jamie goode's wine blog: wine+

Thursday, January 18, 2007


Giving a talk this afternoon at wine+ at Olympia. It's on the subject of closures, a topic that is currently of great media interest (see here, here and here). It's very disappointing to have such inaccurate coverage of this topic. I'll blog more on this later explaining why I think these articles haven't got it right.



At 10:30 PM, Anonymous JR said...

Truly pathetic that nobody (that I read) made the obvious point that the issue with screw caps is a winemaking issue, not a closure issue per se. My question is, why? It's not like this is new information. Can't trust the media (yes, I'm a journalist).

At 11:23 PM, Anonymous Doug said...

Is my eyesight wonky or were the Daily Mail & Telegraph articles virtually identical? They looked as if they had been copied verbatim from a press release.

The issue of closures, science apart, is to do with marketing zeitgeist. Sensation-seeeking news articles blur the terms of reference because they have to, by definition, simplify and cut to the chase. Ergo stelvin was the great discovery because we would never have to worry about corked wines. Cork - bad; stelvin - good. Now, due to the high incidence of reduced wines at the International Wine Challenge - stelvin not so good. It's rather simplistic. Equally so all the hoo-ha about wine being good for your heart. It's not that is untrue but that is far from the whole truth.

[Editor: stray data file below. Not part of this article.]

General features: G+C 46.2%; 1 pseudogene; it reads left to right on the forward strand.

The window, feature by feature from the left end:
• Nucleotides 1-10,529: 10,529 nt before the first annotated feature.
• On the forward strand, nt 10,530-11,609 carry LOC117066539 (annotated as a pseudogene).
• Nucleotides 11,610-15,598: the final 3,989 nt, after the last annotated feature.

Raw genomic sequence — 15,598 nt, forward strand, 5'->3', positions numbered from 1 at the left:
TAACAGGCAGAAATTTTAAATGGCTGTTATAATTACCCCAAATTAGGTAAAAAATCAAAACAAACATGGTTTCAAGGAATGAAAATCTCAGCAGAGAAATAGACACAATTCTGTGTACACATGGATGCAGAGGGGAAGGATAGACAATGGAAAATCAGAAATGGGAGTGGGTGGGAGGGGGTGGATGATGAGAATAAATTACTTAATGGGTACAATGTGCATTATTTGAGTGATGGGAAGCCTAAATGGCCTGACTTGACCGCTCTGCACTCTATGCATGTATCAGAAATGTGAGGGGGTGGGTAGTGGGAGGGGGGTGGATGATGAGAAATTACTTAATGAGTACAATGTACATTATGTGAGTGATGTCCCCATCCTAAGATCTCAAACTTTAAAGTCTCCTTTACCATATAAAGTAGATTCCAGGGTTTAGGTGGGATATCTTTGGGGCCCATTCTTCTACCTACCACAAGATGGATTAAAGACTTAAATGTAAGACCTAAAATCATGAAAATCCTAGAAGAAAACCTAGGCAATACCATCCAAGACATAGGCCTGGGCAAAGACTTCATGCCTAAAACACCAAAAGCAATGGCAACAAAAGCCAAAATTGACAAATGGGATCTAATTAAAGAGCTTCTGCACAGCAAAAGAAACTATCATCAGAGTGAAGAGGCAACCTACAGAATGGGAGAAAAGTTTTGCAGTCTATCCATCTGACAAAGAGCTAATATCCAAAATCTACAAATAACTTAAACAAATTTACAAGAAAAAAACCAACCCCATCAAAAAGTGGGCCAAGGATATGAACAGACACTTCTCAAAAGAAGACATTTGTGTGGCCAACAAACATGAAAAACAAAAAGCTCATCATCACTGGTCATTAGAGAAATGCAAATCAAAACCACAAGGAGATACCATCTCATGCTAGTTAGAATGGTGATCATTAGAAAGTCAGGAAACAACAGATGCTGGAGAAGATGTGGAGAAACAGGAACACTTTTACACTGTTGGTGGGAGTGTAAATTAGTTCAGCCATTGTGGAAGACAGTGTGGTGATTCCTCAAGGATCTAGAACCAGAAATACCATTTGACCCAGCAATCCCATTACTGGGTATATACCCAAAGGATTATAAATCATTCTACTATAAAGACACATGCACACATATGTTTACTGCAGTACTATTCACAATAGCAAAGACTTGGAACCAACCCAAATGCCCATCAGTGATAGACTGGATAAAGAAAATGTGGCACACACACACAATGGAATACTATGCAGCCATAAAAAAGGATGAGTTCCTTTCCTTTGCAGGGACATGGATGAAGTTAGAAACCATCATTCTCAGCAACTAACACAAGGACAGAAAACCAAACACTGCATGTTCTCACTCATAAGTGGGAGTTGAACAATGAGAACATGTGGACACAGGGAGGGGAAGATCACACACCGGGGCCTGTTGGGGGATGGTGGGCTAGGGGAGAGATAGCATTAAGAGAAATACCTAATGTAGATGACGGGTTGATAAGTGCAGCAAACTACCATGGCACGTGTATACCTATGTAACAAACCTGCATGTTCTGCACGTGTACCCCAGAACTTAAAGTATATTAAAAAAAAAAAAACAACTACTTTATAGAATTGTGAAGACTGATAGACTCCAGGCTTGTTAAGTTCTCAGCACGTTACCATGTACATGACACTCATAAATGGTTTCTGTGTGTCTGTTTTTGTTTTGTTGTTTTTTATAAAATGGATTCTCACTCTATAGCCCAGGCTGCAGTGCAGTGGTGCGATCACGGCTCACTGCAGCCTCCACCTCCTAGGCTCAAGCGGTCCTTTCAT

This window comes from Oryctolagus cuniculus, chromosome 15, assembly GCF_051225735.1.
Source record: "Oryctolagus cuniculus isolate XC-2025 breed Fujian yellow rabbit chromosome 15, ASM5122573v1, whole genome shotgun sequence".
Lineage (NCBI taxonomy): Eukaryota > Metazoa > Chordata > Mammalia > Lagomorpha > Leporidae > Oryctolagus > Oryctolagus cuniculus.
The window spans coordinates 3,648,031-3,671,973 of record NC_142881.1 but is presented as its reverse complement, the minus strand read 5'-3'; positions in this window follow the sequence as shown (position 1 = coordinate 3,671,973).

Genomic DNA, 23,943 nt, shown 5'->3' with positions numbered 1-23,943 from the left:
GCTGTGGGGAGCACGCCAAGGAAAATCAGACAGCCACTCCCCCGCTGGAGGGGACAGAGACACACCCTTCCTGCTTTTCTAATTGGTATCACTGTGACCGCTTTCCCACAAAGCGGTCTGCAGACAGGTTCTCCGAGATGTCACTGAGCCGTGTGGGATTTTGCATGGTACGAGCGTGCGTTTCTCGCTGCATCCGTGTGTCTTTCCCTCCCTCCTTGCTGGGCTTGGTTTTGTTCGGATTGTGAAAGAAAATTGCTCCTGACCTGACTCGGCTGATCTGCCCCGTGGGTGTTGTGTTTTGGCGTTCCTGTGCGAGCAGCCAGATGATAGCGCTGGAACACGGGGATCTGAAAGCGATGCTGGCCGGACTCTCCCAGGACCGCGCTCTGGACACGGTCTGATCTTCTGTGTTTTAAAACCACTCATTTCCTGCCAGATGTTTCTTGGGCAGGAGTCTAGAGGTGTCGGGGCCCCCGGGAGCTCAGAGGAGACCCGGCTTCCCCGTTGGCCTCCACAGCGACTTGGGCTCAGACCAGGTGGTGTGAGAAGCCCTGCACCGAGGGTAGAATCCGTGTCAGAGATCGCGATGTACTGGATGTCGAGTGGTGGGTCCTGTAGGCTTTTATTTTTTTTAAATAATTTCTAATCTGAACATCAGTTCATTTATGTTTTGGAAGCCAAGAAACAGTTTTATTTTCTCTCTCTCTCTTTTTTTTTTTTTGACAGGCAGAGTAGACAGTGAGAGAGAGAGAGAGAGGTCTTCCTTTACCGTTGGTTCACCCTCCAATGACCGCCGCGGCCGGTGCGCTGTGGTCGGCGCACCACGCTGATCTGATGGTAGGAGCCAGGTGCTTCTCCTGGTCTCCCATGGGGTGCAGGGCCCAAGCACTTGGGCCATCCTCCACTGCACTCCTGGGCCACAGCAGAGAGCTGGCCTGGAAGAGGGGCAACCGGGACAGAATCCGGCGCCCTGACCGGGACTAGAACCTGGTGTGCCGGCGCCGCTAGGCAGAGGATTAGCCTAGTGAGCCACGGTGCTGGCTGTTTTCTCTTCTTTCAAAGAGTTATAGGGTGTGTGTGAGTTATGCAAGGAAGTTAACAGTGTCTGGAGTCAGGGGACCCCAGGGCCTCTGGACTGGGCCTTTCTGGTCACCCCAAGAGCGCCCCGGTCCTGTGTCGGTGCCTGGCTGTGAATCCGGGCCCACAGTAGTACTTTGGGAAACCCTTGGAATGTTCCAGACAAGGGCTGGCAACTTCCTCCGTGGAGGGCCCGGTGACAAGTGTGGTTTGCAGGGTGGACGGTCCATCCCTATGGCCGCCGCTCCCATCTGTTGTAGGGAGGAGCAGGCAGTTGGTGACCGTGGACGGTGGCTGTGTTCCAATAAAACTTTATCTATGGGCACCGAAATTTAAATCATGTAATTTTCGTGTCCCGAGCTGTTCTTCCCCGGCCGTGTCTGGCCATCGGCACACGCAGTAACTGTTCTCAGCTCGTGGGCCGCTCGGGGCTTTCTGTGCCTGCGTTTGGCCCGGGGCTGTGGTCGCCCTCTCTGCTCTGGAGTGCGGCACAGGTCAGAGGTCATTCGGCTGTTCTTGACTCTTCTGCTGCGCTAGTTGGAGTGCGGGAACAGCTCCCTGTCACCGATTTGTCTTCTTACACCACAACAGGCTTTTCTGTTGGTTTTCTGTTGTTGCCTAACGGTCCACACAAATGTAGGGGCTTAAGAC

The closure debate has become one of those chestnuts where people keep returning to debate the original argument which has long since moved on. There have been experiments with screwcaps for many years, but when an initiative was organised, prominent growers began to bottle their wines under the closure, publicity was garnered and a manifesto duly promulgated, then it became an issue of whether you were for or against, as if you had to belong to a gang or a cult. Science or scientific research, as far as I remember, objectively lays out all the available evidence and allows you to draw your conclusions accordingly. I've spoken to growers who are so evangelical in their Pauline conversion to screwcaps that it is impossible to argue rationally (ie scientifically) with them. However, I spoke to the export manager of Gruaud-Larose, that noted modernist estate, and he mentioned that they were experimenting with stelvin. Whilst they would probably retain cork, he explained, it was interesting for them to observe the development of the wine under a variety of closures. So, yes, it is a matter of choice for the winemaker and whilst research will inevitably continue and methodologies deservedly questioned perhaps we can have (temporary) "closure" on a debate that seems to generate more heat than light.

At 12:16 AM, Blogger Jamie said...

Doug, couldn't agree more.

jr, quite agree - even if it comes down to closure choice by the winemaker (come closures work well with some wines but badly with others).


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